If there is a heart to any how-to health book, it is the "here's what you do each day" section. In Shazzie's book, this probably would mean pages 166-176 and 190-199. There you will find a goodly list of good foods that you really need to (and will actually want to) eat. I'm glad to see peanuts conspicuously recommended, and cows the world over will be dancing in their stalls when they see the no-dairy recommendation. Personally, I think cooked lentils and beans should be included as highly desirable foods, especially for the majority of people that will not be going 100% raw. And for those that do, my experience is that freshly-sprouted lentils are an excellent food. Shazzie addresses, if briefly, our misconceptions and worries about not getting enough protein from raw foods (p. 145) and provides fasting how-to's that I can confirm are highly effective (p. 224-226). I also liked the way she properly debunks our obsession with breakfast (p. 183). Excellent and concise juicing hints are provided on pages 140-141. Additional recommendations include getting into massage, exercise, meditation, and (my personal favorite) turning off the television (p. 75).
Detox Your World suggests keeping a health journal "because you will change so much that you soon won't remember how you used to look, act and feel." (p. 36) But can you do it? Does it require nerves of steel? Not at all. "Willpower does not come into it," Shazzie writes. "This isn't about trying to convince yourself of anything; it's about changing yourself so you don't see that cream cake as food anymore." (p. 24) Closet cream-cake junkies and most other readers in transition will benefit from the success stories (p. 238-270) and welcome the many really appetizing recipes (p. 271-344) that fill out the balance of the book.
Academics and other skeptics might appreciate it if Detox Your World included references to supporting scientific studies. A book that is this attractive and well put together deserves frequent and proper citations to the medical literature to back up its assertions. But on the other end of the reader spectrum, I think a cartoon illustrated version of this book for kids would be a big hit, kind of a "Cat in the Hat Detox" or "The Berenstain Bears Go Juicing" sort of thing. I loved the book's "before" and "after" pictures and would like to see dozens of them in the next edition. I also recommend an expansion of the book's bibliography, with complete publishing information for readers that really want to track down, borrow or buy recommended books. Title and ISBN are a good start, but are really not adequate to present to a busy librarian or the average bookstore clerk.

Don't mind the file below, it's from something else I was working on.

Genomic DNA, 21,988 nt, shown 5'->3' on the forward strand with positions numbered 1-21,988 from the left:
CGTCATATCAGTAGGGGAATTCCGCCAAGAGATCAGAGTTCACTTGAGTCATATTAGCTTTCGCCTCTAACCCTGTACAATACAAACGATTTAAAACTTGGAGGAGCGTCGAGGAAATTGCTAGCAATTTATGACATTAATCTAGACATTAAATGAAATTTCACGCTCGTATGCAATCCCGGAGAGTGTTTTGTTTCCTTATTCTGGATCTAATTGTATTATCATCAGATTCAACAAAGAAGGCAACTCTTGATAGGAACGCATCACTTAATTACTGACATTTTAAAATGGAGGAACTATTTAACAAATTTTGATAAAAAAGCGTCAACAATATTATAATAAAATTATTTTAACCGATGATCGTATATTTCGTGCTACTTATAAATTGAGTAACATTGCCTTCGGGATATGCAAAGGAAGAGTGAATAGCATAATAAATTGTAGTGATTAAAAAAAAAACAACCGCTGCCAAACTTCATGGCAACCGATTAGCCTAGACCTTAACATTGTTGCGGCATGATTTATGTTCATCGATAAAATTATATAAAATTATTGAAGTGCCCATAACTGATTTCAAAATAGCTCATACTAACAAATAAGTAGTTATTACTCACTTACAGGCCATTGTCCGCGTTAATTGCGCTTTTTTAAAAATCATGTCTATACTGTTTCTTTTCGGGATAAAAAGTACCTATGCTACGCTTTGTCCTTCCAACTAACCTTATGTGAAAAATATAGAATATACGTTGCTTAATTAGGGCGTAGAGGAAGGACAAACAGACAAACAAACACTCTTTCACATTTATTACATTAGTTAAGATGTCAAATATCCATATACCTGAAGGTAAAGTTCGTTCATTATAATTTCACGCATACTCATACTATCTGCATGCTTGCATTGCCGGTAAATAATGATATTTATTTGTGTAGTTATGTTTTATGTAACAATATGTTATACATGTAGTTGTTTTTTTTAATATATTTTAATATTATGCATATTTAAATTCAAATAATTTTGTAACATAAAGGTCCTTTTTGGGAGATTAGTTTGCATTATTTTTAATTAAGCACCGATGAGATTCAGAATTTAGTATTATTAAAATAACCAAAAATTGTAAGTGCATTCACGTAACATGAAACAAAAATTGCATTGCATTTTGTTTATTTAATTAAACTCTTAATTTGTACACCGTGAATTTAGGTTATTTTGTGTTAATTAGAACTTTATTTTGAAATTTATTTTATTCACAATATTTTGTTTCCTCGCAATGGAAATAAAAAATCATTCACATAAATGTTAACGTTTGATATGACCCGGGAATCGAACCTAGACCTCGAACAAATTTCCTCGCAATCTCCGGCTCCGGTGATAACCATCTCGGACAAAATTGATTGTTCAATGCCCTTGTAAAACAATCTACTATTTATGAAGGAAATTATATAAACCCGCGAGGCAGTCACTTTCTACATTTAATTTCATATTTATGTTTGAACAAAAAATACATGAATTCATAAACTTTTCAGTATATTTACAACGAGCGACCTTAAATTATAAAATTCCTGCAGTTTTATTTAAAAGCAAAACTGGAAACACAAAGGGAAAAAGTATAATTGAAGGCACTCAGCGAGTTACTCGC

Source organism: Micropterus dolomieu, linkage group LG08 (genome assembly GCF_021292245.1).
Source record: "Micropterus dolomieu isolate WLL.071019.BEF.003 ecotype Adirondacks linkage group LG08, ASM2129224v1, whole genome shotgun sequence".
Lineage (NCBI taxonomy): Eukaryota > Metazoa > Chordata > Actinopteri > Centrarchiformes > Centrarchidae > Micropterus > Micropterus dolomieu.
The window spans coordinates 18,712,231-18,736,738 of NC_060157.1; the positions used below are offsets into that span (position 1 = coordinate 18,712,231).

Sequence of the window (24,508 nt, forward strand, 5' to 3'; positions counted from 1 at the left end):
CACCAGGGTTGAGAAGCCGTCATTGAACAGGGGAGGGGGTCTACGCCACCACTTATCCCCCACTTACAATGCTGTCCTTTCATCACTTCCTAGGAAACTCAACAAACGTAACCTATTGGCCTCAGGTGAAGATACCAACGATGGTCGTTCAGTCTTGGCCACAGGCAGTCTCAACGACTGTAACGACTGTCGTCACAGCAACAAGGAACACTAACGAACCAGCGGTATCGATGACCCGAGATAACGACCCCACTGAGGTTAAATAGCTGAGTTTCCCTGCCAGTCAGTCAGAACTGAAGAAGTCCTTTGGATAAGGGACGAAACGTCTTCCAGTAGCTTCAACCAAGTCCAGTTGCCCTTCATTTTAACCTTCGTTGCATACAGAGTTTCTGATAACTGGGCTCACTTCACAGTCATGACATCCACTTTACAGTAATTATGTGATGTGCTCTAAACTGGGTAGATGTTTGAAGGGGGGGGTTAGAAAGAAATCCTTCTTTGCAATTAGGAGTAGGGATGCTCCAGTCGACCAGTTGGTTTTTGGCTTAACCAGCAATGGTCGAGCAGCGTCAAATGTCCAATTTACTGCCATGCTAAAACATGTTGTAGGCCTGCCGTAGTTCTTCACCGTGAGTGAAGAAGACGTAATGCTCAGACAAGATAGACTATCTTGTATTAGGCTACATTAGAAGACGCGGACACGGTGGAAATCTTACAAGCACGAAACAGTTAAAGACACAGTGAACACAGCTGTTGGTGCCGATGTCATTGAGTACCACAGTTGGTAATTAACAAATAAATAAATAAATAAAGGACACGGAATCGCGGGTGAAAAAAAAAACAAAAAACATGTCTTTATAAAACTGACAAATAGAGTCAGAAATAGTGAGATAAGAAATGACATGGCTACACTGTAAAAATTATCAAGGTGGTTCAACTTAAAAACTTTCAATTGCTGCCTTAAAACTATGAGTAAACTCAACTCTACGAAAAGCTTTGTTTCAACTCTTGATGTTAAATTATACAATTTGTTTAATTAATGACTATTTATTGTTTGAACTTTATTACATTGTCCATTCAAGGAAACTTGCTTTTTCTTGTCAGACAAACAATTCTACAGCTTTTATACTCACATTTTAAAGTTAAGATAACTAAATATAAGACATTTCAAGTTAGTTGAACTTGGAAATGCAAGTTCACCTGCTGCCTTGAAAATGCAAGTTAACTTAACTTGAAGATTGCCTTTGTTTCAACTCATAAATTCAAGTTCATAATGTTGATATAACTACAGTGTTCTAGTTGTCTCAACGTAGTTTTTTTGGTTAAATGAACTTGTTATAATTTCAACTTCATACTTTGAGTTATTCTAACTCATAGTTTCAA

I support the book's criticisms of vaccination, fluoride, amalgam (mercury) dental fillings, alcohol, coffee and smoking. And while I disagree with Shazzie's negative view of megavitamin therapy (p. 30), I heartily agree with her fundamental and absolutely correct emphasis on achieving health by eating a tasty, varied diet that is 75% (or more) fresh and raw, munched with joy. To me, megavitamins and the detox diet are a marriage made in heaven. I shamelessly recommend both.
I very much like Detox Your World: it is practical, detailed, warm, enthusiastic, and just plain true. Some books brighten your day; here's one that will brighten your whole life.
(Shazzie's raw food recipes and her previous (and much smaller) book are also mentioned at http://www.doctoryourself.com/news/v2n3.txt . For more raw food information and a whole lot of links to raw food websites: http://www.doctoryourself.com/natural_hygiene.html)